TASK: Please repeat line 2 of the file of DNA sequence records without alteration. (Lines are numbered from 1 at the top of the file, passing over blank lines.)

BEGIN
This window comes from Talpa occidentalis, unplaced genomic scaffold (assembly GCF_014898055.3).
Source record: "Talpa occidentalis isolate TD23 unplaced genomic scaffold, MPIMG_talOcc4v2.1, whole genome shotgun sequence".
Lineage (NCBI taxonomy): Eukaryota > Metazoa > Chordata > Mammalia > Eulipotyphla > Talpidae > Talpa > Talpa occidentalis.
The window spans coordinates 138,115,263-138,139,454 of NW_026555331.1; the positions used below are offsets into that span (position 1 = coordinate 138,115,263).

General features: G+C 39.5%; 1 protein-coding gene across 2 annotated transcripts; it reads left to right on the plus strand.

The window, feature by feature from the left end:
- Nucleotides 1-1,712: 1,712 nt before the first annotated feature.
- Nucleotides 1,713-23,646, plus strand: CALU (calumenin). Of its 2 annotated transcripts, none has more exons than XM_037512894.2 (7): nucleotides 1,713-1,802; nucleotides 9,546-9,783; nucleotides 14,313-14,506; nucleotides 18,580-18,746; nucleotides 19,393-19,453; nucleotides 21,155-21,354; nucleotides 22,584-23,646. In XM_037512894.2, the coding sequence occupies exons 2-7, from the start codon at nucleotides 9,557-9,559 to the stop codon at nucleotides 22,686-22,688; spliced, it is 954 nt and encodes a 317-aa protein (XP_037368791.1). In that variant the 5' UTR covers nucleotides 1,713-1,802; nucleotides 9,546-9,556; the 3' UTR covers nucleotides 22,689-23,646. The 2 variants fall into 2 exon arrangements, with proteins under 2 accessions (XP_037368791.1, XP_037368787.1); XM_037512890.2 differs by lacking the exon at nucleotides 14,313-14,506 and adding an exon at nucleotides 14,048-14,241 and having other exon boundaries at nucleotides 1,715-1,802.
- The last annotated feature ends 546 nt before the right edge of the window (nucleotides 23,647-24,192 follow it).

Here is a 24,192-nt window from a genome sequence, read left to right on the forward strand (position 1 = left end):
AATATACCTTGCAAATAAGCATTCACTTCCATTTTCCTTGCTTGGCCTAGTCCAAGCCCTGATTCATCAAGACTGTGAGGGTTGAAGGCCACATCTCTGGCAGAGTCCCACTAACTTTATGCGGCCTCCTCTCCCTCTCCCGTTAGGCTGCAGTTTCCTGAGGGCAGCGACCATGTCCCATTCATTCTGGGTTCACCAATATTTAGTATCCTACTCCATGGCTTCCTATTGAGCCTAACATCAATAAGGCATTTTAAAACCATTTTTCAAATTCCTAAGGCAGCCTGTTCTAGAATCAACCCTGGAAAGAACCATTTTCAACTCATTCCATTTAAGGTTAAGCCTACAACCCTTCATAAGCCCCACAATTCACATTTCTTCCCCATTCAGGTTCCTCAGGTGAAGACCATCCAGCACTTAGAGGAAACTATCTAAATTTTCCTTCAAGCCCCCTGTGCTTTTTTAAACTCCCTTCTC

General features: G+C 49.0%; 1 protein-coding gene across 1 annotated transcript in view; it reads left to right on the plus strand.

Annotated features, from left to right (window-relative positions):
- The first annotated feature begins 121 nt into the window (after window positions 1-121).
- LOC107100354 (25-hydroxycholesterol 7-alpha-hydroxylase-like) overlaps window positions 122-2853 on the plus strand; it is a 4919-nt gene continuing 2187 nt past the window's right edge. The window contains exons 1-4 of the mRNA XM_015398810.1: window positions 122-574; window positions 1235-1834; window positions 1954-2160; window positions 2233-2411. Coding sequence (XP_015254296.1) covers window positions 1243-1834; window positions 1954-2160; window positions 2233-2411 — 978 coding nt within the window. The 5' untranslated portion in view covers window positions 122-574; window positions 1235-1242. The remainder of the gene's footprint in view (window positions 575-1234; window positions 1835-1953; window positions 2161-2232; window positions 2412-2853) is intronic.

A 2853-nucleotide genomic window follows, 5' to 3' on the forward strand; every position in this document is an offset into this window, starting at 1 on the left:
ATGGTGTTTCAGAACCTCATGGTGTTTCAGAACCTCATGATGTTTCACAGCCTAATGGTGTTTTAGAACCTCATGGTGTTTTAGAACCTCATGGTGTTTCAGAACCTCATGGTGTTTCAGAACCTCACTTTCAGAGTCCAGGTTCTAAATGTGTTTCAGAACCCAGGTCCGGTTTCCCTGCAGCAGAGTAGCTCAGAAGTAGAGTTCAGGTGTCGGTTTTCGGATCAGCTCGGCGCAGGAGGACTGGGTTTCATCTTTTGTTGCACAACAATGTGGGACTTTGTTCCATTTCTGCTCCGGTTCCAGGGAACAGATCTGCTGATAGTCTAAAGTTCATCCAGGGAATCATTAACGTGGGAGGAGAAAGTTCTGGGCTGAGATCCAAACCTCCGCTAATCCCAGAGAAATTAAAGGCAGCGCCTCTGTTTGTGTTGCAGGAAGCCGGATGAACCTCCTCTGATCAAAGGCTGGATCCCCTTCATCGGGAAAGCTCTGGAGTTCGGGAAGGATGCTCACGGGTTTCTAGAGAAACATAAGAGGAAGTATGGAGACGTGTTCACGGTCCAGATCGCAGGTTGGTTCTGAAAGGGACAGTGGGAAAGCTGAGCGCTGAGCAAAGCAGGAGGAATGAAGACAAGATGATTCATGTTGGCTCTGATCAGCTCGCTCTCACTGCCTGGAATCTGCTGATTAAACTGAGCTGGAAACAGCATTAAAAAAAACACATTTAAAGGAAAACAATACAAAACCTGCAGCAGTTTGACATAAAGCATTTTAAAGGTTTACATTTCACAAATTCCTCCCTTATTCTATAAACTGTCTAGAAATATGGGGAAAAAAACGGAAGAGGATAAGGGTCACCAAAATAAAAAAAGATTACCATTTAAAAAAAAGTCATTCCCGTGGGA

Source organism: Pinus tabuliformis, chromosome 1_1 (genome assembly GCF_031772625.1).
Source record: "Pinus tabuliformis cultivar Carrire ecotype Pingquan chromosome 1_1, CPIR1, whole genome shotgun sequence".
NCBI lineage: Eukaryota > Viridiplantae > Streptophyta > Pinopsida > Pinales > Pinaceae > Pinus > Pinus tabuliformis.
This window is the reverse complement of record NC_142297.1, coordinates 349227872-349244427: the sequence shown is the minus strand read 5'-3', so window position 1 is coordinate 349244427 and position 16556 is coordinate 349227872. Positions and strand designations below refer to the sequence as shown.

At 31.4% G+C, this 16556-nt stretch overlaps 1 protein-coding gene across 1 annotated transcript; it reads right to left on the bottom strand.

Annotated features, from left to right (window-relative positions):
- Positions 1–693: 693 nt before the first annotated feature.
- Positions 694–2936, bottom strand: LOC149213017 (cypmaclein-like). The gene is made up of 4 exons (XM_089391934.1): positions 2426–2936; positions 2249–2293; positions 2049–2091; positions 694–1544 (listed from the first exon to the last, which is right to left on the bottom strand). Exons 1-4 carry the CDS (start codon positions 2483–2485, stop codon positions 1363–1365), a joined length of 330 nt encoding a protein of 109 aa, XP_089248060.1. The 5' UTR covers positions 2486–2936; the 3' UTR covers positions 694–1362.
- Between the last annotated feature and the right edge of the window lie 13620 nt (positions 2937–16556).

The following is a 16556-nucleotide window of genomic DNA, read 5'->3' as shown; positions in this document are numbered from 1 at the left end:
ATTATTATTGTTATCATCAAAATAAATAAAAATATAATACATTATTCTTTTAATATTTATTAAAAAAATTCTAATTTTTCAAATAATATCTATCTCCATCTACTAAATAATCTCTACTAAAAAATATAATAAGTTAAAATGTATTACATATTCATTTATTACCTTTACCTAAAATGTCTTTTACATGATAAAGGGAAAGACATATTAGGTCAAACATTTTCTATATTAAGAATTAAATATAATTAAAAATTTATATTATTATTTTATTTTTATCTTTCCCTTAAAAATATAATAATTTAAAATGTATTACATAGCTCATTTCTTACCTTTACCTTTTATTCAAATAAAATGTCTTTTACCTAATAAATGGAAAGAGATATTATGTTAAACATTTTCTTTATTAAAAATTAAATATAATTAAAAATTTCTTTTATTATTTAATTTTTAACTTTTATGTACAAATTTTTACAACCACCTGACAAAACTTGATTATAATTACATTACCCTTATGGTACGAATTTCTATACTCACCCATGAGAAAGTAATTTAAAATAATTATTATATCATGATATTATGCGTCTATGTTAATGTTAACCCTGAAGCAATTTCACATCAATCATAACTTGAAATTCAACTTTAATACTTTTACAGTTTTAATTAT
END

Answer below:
Source record: "Talpa occidentalis isolate TD23 unplaced genomic scaffold, MPIMG_talOcc4v2.1, whole genome shotgun sequence".